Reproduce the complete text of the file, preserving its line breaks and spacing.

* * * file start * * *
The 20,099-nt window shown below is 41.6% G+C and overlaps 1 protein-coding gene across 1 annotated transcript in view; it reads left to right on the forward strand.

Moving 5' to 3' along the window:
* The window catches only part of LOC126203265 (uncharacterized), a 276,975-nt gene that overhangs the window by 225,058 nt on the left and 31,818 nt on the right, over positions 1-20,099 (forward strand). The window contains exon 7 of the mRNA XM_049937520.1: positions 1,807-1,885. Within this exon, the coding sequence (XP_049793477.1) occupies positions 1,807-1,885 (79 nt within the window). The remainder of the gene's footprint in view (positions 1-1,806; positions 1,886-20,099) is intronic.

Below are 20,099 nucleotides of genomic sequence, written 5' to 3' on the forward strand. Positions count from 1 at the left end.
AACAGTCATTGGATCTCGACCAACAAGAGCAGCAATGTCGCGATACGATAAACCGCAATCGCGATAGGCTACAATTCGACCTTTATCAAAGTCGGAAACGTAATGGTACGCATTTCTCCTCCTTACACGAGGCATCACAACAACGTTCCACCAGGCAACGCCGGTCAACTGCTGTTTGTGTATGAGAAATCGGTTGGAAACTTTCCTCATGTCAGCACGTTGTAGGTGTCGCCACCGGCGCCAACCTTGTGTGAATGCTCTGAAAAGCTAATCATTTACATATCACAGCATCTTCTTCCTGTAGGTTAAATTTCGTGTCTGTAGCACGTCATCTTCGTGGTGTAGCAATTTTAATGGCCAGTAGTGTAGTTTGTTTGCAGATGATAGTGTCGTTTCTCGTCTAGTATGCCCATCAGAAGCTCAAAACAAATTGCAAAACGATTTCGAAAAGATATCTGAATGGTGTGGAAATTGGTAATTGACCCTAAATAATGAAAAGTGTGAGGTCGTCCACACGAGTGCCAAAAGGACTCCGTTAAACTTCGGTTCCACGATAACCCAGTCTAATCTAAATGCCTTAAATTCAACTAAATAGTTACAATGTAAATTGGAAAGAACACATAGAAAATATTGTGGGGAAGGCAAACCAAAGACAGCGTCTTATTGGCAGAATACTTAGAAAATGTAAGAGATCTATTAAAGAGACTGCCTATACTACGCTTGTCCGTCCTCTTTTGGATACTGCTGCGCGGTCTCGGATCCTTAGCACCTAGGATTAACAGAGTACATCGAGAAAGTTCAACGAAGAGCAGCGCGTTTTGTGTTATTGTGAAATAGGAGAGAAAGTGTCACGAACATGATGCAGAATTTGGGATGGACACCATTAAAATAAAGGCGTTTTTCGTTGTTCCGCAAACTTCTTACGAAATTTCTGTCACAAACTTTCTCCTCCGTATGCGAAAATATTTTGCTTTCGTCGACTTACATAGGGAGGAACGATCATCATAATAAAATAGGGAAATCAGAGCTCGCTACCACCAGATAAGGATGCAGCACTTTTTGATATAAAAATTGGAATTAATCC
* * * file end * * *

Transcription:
The 20,099-nt window shown below is 41.6% G+C and overlaps 1 protein-coding gene across 1 annotated transcript in view; it reads left to right on the forward strand.

Moving 5' to 3' along the window:
* The window catches only part of LOC126203265 (uncharacterized), a 276,975-nt gene that overhangs the window by 225,058 nt on the left and 31,818 nt on the right, over positions 1-20,099 (forward strand). The window contains exon 7 of the mRNA XM_049937520.1: positions 1,807-1,885. Within this exon, the coding sequence (XP_049793477.1) occupies positions 1,807-1,885 (79 nt within the window). The remainder of the gene's footprint in view (positions 1-1,806; positions 1,886-20,099) is intronic.

Below are 20,099 nucleotides of genomic sequence, written 5' to 3' on the forward strand. Positions count from 1 at the left end.
AACAGTCATTGGATCTCGACCAACAAGAGCAGCAATGTCGCGATACGATAAACCGCAATCGCGATAGGCTACAATTCGACCTTTATCAAAGTCGGAAACGTAATGGTACGCATTTCTCCTCCTTACACGAGGCATCACAACAACGTTCCACCAGGCAACGCCGGTCAACTGCTGTTTGTGTATGAGAAATCGGTTGGAAACTTTCCTCATGTCAGCACGTTGTAGGTGTCGCCACCGGCGCCAACCTTGTGTGAATGCTCTGAAAAGCTAATCATTTACATATCACAGCATCTTCTTCCTGTAGGTTAAATTTCGTGTCTGTAGCACGTCATCTTCGTGGTGTAGCAATTTTAATGGCCAGTAGTGTAGTTTGTTTGCAGATGATAGTGTCGTTTCTCGTCTAGTATGCCCATCAGAAGCTCAAAACAAATTGCAAAACGATTTCGAAAAGATATCTGAATGGTGTGGAAATTGGTAATTGACCCTAAATAATGAAAAGTGTGAGGTCGTCCACACGAGTGCCAAAAGGACTCCGTTAAACTTCGGTTCCACGATAACCCAGTCTAATCTAAATGCCTTAAATTCAACTAAATAGTTACAATGTAAATTGGAAAGAACACATAGAAAATATTGTGGGGAAGGCAAACCAAAGACAGCGTCTTATTGGCAGAATACTTAGAAAATGTAAGAGATCTATTAAAGAGACTGCCTATACTACGCTTGTCCGTCCTCTTTTGGATACTGCTGCGCGGTCTCGGATCCTTAGCACCTAGGATTAACAGAGTACATCGAGAAAGTTCAACGAAGAGCAGCGCGTTTTGTGTTATTGTGAAATAGGAGAGAAAGTGTCACGAACATGATGCAGAATTTGGGATGGACACCATTAAAATAAAGGCGTTTTTCGTTGTTCCGCAAACTTCTTACGAAATTTCTGTCACAAACTTTCTCCTCCGTATGCGAAAATATTTTGCTTTCGTCGACTTACATAGGGAGGAACGATCATCATAATAAAATAGGGAAATCAGAGCTCGCTACCACCAGATAAGGATGCAGCACTTTTTGATATAAAAATTGGAATTAATCC